​One of the coolest ideas ever to treat cancer is being developed right in Charlestown

In In The News by Barbara Jacoby

By: Don Seiffert

From: bizjournals.com

A year ago, Ziopharm was scarcely known in the biotech world, having recently moved from New York City to Charlestown just a couple years after one of its drugs failed a late-stage trial.

Over the course of 2015, the company attracted worldwide notice for its early-stage treatments for cancer. In particular, attention has been on one unique approach, which amounts to a cancer drug with an on-off switch.

That technology has helped spur a 68 percent stock increase for the company over the course of the year, giving it a market value of $1.1 billion and making it among the top 10 biggest gainers among Massachusetts biotech companies in 2015.

In a recent call with investors, Ziopharm (Nasdaq: ZIOP) CEO Laurence Cooper confirmed that, based on the first seven patients in a Phase 1 trial of a cancer drug called Ad-RTS-IL-12, the on-off switch appears to work. So I recently spoke to Cooper about exactly how the drug is supposed to work, as well as when the company plans to provide more supporting data as to how well it helps patients.

Ad-RTS-IL-12 is among a currently-popular class of cancer drugs that work through the body’s immune system, called immunotherapies. But the drug’s specific mechanism of action is one not widely used. It spurs a protein called Interleukin 12 (IL-12), which Cooper likens to “calling all the troops out” in the body’s immune system. It essentially puts into action a bunch of other cytokines that all fight disease, he says.

Indeed, according to a February 2015 paper in Nature magazine IL-12 was said to have “emerged as one of the most potent cytokines in mediating antitumor activity in a variety of preclinical models.” The problem, the paper went on to say, is that “the robust antitumor response … has not yet been successfully translated into the clinics” and that the drug was “associated (with) toxic side effects.”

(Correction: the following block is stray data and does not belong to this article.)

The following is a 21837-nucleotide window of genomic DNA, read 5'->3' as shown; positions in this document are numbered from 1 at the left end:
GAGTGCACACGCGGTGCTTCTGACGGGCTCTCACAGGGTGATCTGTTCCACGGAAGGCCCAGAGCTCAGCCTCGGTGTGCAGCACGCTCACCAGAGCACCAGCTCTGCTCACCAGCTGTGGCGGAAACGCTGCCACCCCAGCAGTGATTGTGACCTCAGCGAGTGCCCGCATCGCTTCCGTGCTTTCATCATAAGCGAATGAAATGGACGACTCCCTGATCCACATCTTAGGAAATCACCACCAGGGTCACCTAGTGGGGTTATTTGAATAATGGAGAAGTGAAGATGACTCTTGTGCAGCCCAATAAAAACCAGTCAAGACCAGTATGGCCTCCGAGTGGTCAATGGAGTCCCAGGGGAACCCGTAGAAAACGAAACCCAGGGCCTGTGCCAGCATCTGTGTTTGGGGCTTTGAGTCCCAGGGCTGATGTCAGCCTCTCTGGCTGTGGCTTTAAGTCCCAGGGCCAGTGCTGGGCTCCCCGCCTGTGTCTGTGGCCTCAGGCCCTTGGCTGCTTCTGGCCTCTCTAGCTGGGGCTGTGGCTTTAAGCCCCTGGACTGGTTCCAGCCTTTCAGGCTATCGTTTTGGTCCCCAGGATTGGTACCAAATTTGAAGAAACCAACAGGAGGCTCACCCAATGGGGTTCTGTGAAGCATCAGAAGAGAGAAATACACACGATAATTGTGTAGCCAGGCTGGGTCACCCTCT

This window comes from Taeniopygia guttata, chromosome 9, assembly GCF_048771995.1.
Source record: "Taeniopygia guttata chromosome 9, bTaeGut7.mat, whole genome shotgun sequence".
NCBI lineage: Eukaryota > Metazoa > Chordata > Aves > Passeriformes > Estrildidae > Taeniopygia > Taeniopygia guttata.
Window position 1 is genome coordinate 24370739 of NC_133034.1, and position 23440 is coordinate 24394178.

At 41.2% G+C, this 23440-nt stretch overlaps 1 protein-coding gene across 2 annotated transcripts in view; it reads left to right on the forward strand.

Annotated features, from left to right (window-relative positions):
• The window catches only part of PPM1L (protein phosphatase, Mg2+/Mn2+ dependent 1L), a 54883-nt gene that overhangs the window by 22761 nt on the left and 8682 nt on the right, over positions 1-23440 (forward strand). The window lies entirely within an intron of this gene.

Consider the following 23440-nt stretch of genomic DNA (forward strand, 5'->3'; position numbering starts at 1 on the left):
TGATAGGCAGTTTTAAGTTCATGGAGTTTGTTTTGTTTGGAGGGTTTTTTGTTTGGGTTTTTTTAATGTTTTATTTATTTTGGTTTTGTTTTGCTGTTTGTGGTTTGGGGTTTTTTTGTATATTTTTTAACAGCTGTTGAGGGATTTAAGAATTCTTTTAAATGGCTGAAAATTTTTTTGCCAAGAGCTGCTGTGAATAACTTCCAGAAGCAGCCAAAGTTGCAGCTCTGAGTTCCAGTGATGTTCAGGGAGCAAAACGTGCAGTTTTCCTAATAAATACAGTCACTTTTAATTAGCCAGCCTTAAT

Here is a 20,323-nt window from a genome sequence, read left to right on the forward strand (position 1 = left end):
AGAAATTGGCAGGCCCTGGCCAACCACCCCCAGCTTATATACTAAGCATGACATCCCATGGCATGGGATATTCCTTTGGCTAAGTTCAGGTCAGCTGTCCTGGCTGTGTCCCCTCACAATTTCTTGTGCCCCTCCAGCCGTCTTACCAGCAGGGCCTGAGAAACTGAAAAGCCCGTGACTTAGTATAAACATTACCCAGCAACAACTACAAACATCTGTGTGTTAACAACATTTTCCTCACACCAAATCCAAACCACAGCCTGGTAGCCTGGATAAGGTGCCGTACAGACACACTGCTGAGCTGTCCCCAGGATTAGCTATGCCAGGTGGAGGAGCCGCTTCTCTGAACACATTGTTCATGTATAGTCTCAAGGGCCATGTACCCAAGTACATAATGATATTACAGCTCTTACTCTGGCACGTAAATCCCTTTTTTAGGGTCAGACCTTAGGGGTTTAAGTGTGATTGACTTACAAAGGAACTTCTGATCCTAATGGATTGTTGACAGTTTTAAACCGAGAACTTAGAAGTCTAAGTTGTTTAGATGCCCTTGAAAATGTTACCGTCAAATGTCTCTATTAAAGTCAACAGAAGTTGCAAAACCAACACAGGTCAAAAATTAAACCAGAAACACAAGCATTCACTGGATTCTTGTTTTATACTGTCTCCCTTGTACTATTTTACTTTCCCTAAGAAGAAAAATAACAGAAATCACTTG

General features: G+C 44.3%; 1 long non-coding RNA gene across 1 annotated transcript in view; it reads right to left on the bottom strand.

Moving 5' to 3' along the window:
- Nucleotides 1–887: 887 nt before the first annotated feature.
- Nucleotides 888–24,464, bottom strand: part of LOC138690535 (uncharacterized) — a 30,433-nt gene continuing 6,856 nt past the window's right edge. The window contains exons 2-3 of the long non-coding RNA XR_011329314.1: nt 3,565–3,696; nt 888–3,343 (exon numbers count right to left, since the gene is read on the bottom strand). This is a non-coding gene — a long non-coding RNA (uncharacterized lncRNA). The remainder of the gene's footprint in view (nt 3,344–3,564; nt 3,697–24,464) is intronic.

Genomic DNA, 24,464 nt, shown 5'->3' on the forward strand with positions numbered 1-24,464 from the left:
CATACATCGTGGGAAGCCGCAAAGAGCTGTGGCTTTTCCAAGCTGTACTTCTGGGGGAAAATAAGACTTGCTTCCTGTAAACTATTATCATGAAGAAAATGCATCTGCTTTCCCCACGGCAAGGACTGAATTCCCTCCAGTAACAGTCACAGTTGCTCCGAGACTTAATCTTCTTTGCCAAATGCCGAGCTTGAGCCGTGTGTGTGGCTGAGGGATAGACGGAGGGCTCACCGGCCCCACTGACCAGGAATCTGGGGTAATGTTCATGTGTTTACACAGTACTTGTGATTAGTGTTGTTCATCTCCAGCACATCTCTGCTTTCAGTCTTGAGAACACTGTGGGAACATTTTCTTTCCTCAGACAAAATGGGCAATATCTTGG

Cooper said the body is “very careful in how it uses IL-12,” since too much can result in a host of side effects. For years, biotech companies have tried to harness the power of IL-12, said Cooper, but they have failed due to their inability to control it once the initial “distress signal” is sent.

That’s where the on-off switch comes in. Ziopharm has a license from synthetic biology company Intrexon (NYSE: XON) to use a technology called the RheoSwitch, which essentially turns on and off a gene using a pill. Ziopharm is the only company licensed to use the technology in the field of oncology drugs, and the result is potentially a powerful way to tightly control the production of IL-12.

The way Ad-RTS-IL-12 works is, it’s injected directly into a patient’s tumor (Ziopharm is testing the drug in a severe form of brain cancer called glioblastoma as well as in breast cancer). The drug does nothing until activated by a pill, however. Cooper says the small molecules in the pill can get through the blood-brain barrier, overcoming one of the biggest problems with drugs for glioblastoma. The patient takes the pill daily unless he or she starts to exhibit side effects, in which case they can stop until those effects subside. In that way, Cooper hopes to succeed with Ziopharm’s drug where other biotechs have failed.

“Even at the lowest doses, we’re seeing we can turn on and off IL-12,” Cooper told me. That data, however, is from just seven patients (all with glioblastoma) and still needs to be confirmed in many more. Cooper says the next big update on the trial is planned for June 2016, at the annual meeting of the American Society of Clinical Oncology.

Ziopharm is developing other drugs as well, notably a type known as CAR-T, where it’s competing with companies including Lexington-based Agenus (Nasdaq: AGEN) as well as Santa Monica, California-based Kite Pharma (Nasdaq: KITE).

But it’s the company’s progress with the IL-12 drug which has arguably been behind the company’s rise from barely-known to widely-watched during 2015.

“Ziopharm started the year as a company with the potential to control IL-12,” said Cooper. “Now we’re ending the year with definite proof that we can control it.”